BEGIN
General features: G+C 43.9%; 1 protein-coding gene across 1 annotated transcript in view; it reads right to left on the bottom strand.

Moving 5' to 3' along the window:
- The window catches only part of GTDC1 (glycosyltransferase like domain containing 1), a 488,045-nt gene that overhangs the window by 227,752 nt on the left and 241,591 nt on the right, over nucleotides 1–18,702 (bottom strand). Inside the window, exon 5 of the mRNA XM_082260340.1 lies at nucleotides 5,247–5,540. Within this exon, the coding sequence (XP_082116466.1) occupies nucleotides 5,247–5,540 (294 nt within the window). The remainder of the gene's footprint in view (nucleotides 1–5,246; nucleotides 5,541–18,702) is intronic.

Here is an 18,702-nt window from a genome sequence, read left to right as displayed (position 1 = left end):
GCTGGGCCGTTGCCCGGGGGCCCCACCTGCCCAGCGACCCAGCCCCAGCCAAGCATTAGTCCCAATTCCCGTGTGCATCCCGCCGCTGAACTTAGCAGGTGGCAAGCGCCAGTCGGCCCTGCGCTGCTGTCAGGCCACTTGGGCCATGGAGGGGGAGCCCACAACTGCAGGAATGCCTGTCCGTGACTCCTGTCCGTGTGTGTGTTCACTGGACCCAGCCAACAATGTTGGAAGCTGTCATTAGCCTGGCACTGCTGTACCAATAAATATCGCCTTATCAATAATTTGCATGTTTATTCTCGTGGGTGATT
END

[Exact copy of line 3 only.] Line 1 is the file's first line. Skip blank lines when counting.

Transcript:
- The window catches only part of GTDC1 (glycosyltransferase like domain containing 1), a 488,045-nt gene that overhangs the window by 227,752 nt on the left and 241,591 nt on the right, over nucleotides 1–18,702 (bottom strand). Inside the window, exon 5 of the mRNA XM_082260340.1 lies at nucleotides 5,247–5,540. Within this exon, the coding sequence (XP_082116466.1) occupies nucleotides 5,247–5,540 (294 nt within the window). The remainder of the gene's footprint in view (nucleotides 1–5,246; nucleotides 5,541–18,702) is intronic.